Int’l Inuit org begins work on protocols for ethical engagement with Indigenous knowledge

A file photo of a group of young hunters pointing to seal holes near the Arctic Canadian community of Clyde River, Nunavut. The Inuit Circumpolar Council says developing protocols are “…. a crucial tool in advancing Inuit sovereignty, directions, and priorities at national levels and within institutions and international fora, such as the Arctic Council and United Nations. (Eilís Quinn / Eye on the Arctic)

The Inuit Circumpolar Council (ICC) launched a session of workshops on Monday with a view to developing guardrails that will ensure ethical engagement with communities and Indigenous knowledge at the global level. 

ICC represents the approximately 180,000 Inuit in Alaska, Canada, Greenland, and Chukotka, Russia. The development of international protocols for fora, institutions and scientists engaging with Inuit communities and knowledge was set out as a priority in ICC’s 2018 Utqiaġvik Declaration, the document that outlines their four-year priorities. 

“Inuit leadership and Inuit communities, have, for decades now, been saying what an appropriate approach is for engaging their communities, and have also been offering Inuit knowledge for addressing some of the challenges facing the world and showing that there are different knowledge systems,” Carolina Behe, the Indigenous knowledge and science advisor at ICC Alaska, said in a phone interview.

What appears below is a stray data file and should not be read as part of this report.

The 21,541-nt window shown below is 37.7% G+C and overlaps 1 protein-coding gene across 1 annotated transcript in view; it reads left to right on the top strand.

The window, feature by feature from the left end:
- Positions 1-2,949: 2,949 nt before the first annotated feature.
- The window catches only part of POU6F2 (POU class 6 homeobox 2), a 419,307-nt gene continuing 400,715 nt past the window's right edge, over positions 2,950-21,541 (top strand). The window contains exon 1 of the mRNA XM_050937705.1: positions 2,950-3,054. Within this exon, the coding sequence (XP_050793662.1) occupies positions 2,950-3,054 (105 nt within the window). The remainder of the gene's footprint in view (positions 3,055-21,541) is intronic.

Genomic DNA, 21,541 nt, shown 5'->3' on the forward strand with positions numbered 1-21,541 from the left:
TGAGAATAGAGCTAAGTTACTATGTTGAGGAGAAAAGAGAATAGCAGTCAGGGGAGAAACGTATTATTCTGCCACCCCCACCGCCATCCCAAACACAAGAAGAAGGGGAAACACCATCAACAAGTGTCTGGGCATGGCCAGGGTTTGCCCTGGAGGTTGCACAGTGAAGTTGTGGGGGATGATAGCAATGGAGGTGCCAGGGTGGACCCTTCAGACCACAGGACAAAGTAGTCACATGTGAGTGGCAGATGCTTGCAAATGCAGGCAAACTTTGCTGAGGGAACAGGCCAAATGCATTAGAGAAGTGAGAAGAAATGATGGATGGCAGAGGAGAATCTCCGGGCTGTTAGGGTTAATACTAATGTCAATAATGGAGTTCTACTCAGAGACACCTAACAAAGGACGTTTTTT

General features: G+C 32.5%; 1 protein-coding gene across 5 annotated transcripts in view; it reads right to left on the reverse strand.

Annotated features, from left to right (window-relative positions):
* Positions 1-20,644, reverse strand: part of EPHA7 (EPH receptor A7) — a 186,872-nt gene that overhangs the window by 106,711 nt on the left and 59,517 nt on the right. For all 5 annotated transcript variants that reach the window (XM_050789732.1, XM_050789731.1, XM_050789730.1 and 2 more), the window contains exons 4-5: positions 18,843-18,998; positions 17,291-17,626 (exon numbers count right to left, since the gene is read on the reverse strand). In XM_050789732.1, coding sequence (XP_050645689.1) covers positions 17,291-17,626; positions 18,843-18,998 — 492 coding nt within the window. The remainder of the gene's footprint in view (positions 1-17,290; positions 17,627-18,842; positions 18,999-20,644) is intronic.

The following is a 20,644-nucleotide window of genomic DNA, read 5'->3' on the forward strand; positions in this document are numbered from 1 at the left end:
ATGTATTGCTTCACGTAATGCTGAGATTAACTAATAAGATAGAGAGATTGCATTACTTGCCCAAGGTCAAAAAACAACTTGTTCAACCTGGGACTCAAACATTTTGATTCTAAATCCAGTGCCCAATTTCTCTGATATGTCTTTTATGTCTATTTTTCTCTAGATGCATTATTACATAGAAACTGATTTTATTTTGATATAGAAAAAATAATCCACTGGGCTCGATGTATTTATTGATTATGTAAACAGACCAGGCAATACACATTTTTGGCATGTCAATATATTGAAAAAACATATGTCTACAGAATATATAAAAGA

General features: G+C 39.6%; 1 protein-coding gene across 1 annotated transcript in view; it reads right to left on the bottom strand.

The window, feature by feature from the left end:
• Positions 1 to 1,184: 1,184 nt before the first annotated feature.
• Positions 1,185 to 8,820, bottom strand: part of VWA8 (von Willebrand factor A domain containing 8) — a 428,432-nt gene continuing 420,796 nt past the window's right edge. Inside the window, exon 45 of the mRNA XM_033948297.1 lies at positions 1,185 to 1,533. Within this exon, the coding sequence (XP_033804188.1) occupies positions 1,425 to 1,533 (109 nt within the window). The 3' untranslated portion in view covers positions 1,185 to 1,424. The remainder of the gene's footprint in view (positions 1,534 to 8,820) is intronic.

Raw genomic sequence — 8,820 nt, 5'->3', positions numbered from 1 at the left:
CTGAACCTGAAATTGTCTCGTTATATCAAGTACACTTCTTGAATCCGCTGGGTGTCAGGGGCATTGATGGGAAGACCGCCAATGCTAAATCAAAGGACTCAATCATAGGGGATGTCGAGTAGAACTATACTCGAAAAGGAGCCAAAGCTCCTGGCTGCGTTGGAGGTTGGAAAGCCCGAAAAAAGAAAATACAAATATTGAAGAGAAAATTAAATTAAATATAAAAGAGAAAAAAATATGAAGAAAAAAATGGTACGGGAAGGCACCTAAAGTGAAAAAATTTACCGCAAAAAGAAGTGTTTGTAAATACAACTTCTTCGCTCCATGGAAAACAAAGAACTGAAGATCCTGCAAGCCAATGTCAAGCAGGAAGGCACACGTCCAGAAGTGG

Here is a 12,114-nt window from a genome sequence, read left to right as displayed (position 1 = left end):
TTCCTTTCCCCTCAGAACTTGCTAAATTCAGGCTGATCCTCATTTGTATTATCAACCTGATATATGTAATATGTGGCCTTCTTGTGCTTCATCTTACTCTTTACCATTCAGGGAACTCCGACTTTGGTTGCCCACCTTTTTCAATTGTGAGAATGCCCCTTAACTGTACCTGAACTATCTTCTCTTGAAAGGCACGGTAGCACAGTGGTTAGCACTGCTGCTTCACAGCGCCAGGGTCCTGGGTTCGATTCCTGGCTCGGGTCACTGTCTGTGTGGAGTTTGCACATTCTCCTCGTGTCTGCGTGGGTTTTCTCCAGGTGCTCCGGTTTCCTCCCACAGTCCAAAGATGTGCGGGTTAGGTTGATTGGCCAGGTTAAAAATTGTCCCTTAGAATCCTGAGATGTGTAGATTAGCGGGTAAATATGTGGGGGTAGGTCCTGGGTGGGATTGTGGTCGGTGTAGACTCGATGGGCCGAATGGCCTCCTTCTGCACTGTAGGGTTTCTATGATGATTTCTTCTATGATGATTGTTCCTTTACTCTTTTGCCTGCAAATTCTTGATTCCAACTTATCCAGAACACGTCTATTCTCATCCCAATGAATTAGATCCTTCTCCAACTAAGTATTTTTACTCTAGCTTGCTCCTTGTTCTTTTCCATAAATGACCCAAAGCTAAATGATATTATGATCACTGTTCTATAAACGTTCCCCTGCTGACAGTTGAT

“And yet we continue to be faced with the same challenges of lack of equity within processes and approaches. Many of these processes and approaches were set up specifically to address a particular culture, the culture that is having more say in what is happening and with policy. These processes have been set up to address their needs and priorities and that innately starts to set up an inequity, because things aren’t set up in a way to make room for Indigenous knowledge and science.”

Focus on knowledge, knowledge holders and rights

Ensuring the self-determination of Inuit knowledge was set out as a priority at the ICC’s 2018 General Assembly.

Besides developing the protocols, other focuses include promoting partnerships that reflect the use of Inuit knowledge and science within international fora like the Intergovernmental Panel on Climate Change and the United Nations Convention on Biological Diversity, educating the global community on Inuit knowledge, protecting the intellectual property rights of knowledge holders and a review of the consultation process of the Arctic Council Arctic Science Cooperation Agreement.

What is Indigenous knowledge?

“Indigenous Knowledge is a systematic way of thinking applied to phenomena across
biological, physical, cultural and spiritual systems. It includes insights based on
evidence acquired through direct and long-term experiences and extensive and
multigenerational observations, lessons, and skills. It has developed over millennia
and is still developing in a living process, including knowledge acquired today and in the
future, and it is passed on from generation to generation. Under this definition, it is
recognized that Inuit Knowledge is a way of life. It goes beyond observations,
ecological knowledge, and research, offering a unique ‘way of knowing’.”

-Utqiaġvik Declaration 2018 

” But in addition to Indigenous knowledge, there’s also this challenge about how and when people come to communities and what they take from those communities,” Behe said.